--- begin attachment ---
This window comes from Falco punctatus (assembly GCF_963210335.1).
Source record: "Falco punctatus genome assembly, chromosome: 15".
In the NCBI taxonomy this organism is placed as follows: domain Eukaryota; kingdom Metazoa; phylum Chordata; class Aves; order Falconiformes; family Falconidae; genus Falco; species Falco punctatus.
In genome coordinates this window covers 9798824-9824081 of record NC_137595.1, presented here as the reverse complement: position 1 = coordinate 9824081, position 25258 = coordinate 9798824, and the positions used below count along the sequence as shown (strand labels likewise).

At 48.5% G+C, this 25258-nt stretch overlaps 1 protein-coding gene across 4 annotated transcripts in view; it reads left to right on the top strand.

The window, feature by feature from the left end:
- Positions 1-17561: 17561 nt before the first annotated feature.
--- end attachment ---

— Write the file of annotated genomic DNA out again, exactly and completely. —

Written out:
This window comes from Falco punctatus (assembly GCF_963210335.1).
Source record: "Falco punctatus genome assembly, chromosome: 15".
In the NCBI taxonomy this organism is placed as follows: domain Eukaryota; kingdom Metazoa; phylum Chordata; class Aves; order Falconiformes; family Falconidae; genus Falco; species Falco punctatus.
In genome coordinates this window covers 9798824-9824081 of record NC_137595.1, presented here as the reverse complement: position 1 = coordinate 9824081, position 25258 = coordinate 9798824, and the positions used below count along the sequence as shown (strand labels likewise).

At 48.5% G+C, this 25258-nt stretch overlaps 1 protein-coding gene across 4 annotated transcripts in view; it reads left to right on the top strand.

The window, feature by feature from the left end:
- Positions 1-17561: 17561 nt before the first annotated feature.